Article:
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What Determines a Stock Price?

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  • Written By: Mary McMahon
  • Edited By: Kristen Osborne
  • Last Modified Date: 07 April 2014
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There are several factors that influence stock price, depending on whether one is talking about valuation at the time of an initial public offering or ongoing price fluctuations on the secondary market. Stock prices are dependent on the value of a company, current economic conditions, and willingness on the part of investors to pay. As many people who follow the market are aware, stock prices can be extremely volatile.

At an initial public offering, a company decides to start selling shares in itself to members of the public. A detailed analysis is done to determine the company's market capitalization, how much the company is worth. This is divided by the number of shares that will be offered to determine the price for each share. Usually, an underwriter purchases the stock and then sells it on the open market. Almost immediately, investor demand starts to play a role in the stock price. Investment banks can decide to sell an initial public offering at a premium, demanding more than the estimated share value, if there is a lot of interest in the stock.

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Once on the secondary market where investors buy and sell from each other, there are a lot of things that can come into play when it comes to pricing stocks. One is the fortunes of a company. Companies that are making money, declaring record earnings, and offering dividends on their stocks will have stock of a higher value. If a company appears in trouble, as might be the case when products have to be pulled from the market and when earnings drop, the stock price will fall.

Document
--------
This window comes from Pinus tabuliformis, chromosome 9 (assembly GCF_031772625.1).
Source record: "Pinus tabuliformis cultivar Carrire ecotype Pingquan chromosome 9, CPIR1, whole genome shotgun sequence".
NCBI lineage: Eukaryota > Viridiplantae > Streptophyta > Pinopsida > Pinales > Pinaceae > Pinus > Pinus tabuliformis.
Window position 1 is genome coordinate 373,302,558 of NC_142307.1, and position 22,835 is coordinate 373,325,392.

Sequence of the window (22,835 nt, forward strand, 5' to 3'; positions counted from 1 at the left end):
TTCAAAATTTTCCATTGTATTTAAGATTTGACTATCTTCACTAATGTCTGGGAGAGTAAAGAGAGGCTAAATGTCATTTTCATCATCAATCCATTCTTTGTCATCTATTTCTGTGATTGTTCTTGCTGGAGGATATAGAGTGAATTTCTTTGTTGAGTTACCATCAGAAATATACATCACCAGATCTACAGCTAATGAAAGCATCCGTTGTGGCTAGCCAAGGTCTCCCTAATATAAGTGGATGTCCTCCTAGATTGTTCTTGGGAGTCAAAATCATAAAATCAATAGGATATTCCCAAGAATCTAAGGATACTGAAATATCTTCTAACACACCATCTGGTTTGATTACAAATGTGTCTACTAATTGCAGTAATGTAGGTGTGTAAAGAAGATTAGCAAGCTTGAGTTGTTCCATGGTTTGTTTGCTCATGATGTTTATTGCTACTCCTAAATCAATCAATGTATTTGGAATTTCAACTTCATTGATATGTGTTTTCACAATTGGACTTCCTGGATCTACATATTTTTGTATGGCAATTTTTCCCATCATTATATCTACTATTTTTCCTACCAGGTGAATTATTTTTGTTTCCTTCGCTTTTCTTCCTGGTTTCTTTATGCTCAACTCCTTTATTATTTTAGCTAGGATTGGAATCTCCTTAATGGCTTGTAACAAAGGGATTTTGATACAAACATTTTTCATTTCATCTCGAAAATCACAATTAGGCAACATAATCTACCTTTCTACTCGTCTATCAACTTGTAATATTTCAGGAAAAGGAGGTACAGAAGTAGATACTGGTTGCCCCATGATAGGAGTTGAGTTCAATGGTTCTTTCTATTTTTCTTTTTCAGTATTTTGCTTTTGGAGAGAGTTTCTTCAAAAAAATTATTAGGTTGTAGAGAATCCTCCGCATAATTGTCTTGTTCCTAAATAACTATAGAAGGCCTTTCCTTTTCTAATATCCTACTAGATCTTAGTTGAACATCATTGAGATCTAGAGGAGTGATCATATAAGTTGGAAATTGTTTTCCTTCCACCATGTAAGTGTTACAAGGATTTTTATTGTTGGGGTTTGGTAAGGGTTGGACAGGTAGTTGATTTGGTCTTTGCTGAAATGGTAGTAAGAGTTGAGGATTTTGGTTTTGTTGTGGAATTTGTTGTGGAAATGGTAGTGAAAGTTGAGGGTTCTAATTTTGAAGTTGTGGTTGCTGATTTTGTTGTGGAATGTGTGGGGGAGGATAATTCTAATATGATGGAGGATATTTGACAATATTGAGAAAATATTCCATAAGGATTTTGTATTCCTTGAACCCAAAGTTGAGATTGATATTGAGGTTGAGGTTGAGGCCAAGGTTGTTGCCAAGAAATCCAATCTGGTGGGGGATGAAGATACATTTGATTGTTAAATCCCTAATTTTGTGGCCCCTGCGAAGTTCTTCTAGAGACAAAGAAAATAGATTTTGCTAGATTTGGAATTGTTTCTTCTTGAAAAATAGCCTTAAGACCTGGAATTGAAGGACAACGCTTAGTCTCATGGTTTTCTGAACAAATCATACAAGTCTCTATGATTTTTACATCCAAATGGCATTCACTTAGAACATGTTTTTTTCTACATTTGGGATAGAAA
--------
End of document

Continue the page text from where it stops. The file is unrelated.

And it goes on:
Supply and demand are also important. If demand is high, with many people looking to buy stock, the stock price will be higher because sellers can afford to be choosy. When there is a glut of supply, on the other hand, the stock price tends to drop because buyers can pick and choose from the lowest prices they are offered. Some companies attempt to control supply and demand by recalling stock to reduce the amount floating on the market, thereby keeping supplies limited and promoting a higher stock price.

Stock fluctuations can also occur in response to general economic or industry trends. When the economy is depressed, stock prices drop. Likewise, companies in industries that are struggling will often have lower stock values. Investors look at a wide variety of factors when determining how much they want to pay for stocks, and ultimately, stock prices are predicated by how much investors think a given stock is worth.

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Discuss this Article

Mykol
Post 4

I think the volatility in the market is what draws some people, and scares other people away.

When I look at historical stock prices, I can see how people could have made and lost a lot of money on stocks through the years.